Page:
The French force is melting away and the Austrians prepare for another assault.

10:00 and the Austrian 29IR recovers its order while the 43IR advances.  The French fire at the 29IR causing one casualty (8 to 7).  The 29IR returns fire disordering the French and causing two casualties and another base is removed (9+1-2 to 2).  The 43IR inflicts a further casualty (6-2 to 3).  The French are getting close to dispersing (they have received 10 casualties so far, they will disperse on 12 which is half strength for C class troops). 

The French recover order and brave the Austrian fire.  29IR fires without effect (2+1=2 to 7).  43IR fires without effect (6-2 to 10).The French now fire and disorder the 29IR (8 to 4).

The Austrians attack in line this time.

10:30 and the Austrian commander orders the 43IR to charge.  The 29IR recover their order and prepare to support their companions.  The French must fire on the 43IR and they sure do, causing two casualties and disordering their attacker (6 to 2; there is no -2 cover modifier for the Austrians as the whole of their unit is not in the woods, although even if it was it would not affect the result).  Now only the Austrian 29IR can fire on the French, but they are unable to get a result (9+1-2 to 9).

The Austrians are repulsed.

Close combat occurs.  It is a tie (French 3+2-2 to Austrian 7+2-3-2).  One casualty each.  As the Austrians are disordered they must withdraw.  It is a disaster (French 5+6 to Austrian 5+5-3) with the Austrians suffering three casualties, their feet getting tangled in the trees as they fell back no doubt.
The French hold their position and fire at the retreating Austrian 43IR.  Their expert aim inflicts a further two casualties and that is that for 43IR, they disperse (6 to 3).  Prior to this fuselage the 29IR had fired, but to no effect (1+1=2 to 1).

The Austrians are fatigued, but the French are close to ceasing to be an effective force.

11:00 and it is looking bad for the Austrians as they are now fatigued (calculated at the start of the Austrian impulse).  However the French are one casualty away from dispersing. 

The 29IR cannot advance.  The French fire.  No effect (4 to 7).  The Austrians take careful aim.  They just need one more casualty...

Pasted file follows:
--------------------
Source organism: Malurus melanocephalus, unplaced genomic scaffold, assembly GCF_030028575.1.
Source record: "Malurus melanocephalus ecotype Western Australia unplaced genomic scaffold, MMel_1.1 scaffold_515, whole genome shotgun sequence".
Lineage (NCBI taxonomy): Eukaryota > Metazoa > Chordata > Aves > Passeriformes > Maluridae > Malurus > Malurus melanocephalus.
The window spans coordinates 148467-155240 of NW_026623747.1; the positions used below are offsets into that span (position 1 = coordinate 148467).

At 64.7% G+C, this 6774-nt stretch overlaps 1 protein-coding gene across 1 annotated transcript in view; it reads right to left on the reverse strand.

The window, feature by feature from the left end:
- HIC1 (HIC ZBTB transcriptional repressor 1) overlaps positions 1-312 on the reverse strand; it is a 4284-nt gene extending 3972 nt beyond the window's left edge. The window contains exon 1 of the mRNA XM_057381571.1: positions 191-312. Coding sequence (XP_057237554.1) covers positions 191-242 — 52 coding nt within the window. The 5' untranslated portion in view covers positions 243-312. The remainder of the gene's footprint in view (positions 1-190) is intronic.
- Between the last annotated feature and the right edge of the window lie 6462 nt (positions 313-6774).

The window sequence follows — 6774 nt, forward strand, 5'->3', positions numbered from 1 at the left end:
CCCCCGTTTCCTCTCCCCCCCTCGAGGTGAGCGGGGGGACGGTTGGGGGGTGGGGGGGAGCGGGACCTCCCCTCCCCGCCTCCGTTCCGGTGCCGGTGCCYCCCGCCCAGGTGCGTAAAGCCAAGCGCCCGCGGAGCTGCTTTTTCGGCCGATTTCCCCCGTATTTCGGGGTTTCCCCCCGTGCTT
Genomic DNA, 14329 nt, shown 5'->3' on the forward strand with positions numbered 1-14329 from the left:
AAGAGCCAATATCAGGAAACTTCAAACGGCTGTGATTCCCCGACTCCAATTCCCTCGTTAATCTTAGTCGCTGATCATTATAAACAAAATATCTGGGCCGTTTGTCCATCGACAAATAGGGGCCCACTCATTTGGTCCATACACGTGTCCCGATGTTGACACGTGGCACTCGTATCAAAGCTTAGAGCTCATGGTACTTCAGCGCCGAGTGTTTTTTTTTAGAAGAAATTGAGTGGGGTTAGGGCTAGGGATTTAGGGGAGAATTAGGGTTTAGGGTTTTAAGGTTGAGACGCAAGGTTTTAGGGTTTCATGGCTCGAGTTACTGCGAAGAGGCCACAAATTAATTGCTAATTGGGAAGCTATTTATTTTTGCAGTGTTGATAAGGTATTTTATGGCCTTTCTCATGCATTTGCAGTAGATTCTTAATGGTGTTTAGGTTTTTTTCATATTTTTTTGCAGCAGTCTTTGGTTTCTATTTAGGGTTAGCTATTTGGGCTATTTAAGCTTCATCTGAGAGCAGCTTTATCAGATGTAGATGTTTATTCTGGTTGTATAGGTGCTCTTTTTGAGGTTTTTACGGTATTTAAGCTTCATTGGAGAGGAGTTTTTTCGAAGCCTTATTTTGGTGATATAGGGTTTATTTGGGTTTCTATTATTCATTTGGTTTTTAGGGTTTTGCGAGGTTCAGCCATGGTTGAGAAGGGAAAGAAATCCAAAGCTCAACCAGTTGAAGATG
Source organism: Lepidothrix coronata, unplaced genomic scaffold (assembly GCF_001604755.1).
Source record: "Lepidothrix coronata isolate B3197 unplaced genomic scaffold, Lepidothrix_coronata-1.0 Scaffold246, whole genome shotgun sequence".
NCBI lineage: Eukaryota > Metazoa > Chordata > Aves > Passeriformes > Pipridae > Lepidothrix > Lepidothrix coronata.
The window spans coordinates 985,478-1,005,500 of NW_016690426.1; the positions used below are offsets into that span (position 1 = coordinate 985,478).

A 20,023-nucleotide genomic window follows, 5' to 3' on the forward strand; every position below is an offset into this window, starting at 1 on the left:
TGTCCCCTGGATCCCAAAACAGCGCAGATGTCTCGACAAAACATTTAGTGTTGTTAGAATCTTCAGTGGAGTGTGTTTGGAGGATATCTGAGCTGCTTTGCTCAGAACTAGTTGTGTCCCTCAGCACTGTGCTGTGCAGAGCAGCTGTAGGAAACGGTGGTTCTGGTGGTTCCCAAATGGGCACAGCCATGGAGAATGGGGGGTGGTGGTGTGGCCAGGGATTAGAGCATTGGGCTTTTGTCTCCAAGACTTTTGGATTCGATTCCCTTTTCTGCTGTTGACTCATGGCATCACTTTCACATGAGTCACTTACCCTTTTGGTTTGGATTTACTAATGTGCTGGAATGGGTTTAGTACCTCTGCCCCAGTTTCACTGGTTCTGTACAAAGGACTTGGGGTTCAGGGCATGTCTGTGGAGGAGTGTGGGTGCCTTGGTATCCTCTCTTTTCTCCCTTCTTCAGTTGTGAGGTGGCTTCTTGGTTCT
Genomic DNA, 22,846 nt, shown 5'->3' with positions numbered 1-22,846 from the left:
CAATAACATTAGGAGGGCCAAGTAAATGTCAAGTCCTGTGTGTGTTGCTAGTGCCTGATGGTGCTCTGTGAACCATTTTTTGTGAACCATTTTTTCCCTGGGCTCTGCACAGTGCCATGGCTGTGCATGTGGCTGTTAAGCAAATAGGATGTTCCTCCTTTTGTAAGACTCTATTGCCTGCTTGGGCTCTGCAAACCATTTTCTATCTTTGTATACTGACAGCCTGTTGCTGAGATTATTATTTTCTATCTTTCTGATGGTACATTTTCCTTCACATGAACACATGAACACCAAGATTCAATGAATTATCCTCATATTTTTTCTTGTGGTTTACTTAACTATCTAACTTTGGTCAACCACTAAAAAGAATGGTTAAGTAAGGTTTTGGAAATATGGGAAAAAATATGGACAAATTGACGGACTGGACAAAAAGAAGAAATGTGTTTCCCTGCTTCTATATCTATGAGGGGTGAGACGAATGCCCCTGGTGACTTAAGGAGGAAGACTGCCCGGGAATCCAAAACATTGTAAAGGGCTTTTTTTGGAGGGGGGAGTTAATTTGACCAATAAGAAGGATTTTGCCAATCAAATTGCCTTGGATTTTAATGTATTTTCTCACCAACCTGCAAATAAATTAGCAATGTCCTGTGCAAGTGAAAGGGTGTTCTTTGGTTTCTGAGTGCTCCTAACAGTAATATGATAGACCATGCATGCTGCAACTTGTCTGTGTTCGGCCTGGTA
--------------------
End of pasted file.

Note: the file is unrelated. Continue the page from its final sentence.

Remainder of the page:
Nothing (3+1-2 to 2, damn close, the French are saved by the woods).

The French consider withdrawing out of range, but being in the woods slows them down too much and so they abandon that idea and stand their ground.

The Austrians take aim again...

Their aim is off and no casualties are inflicted (4+1-2 to 8).  The French fire half heartedly (2 to 2) and breathe a sigh of relief as the end of turn clicks over and morale is calculated.  The Austrians break.

Stutterheim looks at his options, but with his demoralised troops will have to pull back and report to the Archduke.


I wasn't expecting such an exciting game.

But bugger, in doing the write up I realise I stuffed up the close combat calculation for the 43IR.  It would not have been a tie, but a single casualty on the French and then the 43IR would have withdrawn.  This would mean that they wouldn't have dispersed.  The Austrian commander could have pulled them back out of range (they would have withdrawn 300 yards, but disordered backwards movement in line would only get them 75 yards, leaving them still within range).  The two fire phases the French had during the 11:00 turn would therefore have been directed against the 43IR, but as we saw they had no effect with their rolls.  The Austrians could have deployed the 29IR into line.  Come the 12:00 turn the 43IR would have withdrawn out of range and the 29IR advanced to contact. Assuming the 29IR was not able to inflict a casualty during fire combat (there is a 25% chance they would have become disordered due to French fire, if they avoided that then they had a 20% chance of inflicting at least one casualty), the close combat result would have been at equal factors (assuming the French had not disordered the Austrians) so anything could have happened.  If the French had won (routed their attackers, which would have required a 5 differential on the dice outcomes) they would have suffered a winner's loss.  They would have to hope to just best the Austrians and cause them to become disordered and therefore withdraw.  At the start of the 12:00 turn the 29IR had only taken five casualties (its dispersal number is 14 and so could have survived anything but an extreme outcome, such as losing two casualties in the fire phase, four casualties in combat - which would certainly disorder them, but given their size, not rout them - and then a further three or more casualties withdrawing).


Withdraw rule